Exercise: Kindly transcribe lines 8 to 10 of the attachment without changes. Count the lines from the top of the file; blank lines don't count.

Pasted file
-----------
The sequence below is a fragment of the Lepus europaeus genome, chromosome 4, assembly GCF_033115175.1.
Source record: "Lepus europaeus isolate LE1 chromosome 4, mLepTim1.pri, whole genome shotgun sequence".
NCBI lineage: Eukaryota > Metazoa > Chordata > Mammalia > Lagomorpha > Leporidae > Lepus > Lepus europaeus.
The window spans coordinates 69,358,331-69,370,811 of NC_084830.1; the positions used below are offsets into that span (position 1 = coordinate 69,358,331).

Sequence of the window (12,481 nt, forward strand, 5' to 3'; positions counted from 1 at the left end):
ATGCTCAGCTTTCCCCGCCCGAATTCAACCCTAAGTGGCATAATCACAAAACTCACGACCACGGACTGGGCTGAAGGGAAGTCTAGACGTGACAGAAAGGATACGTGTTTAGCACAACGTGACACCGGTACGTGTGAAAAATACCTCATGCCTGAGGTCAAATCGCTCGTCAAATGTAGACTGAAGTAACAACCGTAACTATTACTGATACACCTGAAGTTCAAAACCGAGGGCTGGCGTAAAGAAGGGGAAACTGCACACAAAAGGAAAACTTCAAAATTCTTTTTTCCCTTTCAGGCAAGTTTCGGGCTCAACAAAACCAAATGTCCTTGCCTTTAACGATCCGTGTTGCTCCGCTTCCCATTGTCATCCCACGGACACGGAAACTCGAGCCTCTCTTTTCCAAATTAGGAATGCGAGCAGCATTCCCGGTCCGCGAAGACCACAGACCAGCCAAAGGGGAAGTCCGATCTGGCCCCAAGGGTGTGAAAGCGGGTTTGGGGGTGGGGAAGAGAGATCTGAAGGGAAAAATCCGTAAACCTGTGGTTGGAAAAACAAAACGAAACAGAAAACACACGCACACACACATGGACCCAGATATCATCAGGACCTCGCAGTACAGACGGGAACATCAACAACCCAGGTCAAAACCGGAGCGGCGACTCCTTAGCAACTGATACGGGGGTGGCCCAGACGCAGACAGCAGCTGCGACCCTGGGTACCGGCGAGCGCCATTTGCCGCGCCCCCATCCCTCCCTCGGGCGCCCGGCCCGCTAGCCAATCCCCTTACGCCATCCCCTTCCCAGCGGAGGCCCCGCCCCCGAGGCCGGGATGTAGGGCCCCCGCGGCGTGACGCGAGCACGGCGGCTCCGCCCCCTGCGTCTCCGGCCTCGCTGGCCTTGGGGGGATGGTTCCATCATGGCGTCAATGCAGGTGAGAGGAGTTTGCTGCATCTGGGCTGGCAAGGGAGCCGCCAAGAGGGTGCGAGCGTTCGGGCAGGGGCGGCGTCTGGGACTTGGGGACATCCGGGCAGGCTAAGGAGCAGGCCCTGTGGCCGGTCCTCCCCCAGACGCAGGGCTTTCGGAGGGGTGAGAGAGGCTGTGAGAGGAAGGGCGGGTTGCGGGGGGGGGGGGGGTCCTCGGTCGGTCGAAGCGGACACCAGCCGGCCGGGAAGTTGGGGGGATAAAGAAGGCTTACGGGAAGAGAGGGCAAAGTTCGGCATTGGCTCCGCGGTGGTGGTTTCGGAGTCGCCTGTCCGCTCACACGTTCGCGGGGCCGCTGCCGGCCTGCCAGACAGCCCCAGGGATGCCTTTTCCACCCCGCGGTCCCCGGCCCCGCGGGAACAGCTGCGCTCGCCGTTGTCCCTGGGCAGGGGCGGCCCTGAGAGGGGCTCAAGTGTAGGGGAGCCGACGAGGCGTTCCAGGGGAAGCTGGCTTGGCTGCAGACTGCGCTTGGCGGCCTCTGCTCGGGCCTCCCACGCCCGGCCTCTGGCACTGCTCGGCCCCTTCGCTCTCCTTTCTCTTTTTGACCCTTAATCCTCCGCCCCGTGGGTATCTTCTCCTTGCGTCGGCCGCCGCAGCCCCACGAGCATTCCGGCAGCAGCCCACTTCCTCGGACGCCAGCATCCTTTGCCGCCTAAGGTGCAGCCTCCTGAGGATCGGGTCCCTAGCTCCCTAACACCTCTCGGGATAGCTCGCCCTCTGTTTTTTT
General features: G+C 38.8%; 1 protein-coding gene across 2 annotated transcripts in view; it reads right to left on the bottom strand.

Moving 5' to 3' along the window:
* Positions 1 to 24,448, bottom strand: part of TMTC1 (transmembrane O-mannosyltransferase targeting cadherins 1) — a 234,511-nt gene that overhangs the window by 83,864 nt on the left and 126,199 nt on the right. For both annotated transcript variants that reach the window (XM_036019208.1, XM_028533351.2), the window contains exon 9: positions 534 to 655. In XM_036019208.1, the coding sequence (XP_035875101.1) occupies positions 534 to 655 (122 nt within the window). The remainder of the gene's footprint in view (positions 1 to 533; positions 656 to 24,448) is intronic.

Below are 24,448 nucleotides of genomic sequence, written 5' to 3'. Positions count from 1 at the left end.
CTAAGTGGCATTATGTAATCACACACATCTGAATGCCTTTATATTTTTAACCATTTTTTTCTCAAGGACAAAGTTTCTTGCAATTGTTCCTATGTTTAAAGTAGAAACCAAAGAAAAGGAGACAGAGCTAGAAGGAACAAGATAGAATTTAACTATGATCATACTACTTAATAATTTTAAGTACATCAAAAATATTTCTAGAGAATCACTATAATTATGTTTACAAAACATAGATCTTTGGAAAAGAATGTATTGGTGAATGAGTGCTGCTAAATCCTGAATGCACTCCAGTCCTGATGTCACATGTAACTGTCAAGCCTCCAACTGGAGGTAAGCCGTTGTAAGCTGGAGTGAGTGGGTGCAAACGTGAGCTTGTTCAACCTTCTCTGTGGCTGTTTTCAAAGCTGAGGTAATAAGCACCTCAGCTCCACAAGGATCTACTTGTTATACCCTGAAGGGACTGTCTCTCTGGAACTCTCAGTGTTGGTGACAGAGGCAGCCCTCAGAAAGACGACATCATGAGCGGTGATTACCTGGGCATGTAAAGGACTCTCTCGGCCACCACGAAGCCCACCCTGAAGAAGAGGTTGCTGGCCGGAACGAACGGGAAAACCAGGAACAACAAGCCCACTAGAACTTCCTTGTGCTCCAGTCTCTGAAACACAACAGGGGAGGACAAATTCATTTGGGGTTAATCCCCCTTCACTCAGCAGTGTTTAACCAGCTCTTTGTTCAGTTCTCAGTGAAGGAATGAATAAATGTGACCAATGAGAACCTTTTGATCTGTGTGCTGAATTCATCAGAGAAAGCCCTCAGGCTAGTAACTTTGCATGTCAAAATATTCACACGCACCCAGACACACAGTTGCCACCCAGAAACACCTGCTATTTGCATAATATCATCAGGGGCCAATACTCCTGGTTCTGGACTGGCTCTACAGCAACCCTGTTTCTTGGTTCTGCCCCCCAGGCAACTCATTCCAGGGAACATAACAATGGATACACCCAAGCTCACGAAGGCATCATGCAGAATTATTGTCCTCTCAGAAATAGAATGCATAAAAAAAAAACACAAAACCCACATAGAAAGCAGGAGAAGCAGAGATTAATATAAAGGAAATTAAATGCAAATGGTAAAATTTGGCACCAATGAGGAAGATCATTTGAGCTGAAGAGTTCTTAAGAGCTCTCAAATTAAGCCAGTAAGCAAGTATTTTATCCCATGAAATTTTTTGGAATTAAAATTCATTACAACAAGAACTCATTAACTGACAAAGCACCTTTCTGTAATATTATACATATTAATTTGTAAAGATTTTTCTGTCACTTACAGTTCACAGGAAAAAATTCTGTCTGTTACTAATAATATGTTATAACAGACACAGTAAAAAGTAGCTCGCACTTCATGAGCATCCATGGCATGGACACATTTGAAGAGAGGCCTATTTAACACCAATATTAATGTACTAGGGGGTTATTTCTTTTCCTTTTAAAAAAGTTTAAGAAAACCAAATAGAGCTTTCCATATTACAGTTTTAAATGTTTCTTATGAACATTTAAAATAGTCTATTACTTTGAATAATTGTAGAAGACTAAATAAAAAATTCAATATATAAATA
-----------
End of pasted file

Moving 5' to 3' along the window:
* Positions 1 to 24,448, bottom strand: part of TMTC1 (transmembrane O-mannosyltransferase targeting cadherins 1) — a 234,511-nt gene that overhangs the window by 83,864 nt on the left and 126,199 nt on the right. For both annotated transcript variants that reach the window (XM_036019208.1, XM_028533351.2), the window contains exon 9: positions 534 to 655. In XM_036019208.1, the coding sequence (XP_035875101.1) occupies positions 534 to 655 (122 nt within the window). The remainder of the gene's footprint in view (positions 1 to 533; positions 656 to 24,448) is intronic.

Below are 24,448 nucleotides of genomic sequence, written 5' to 3'. Positions count from 1 at the left end.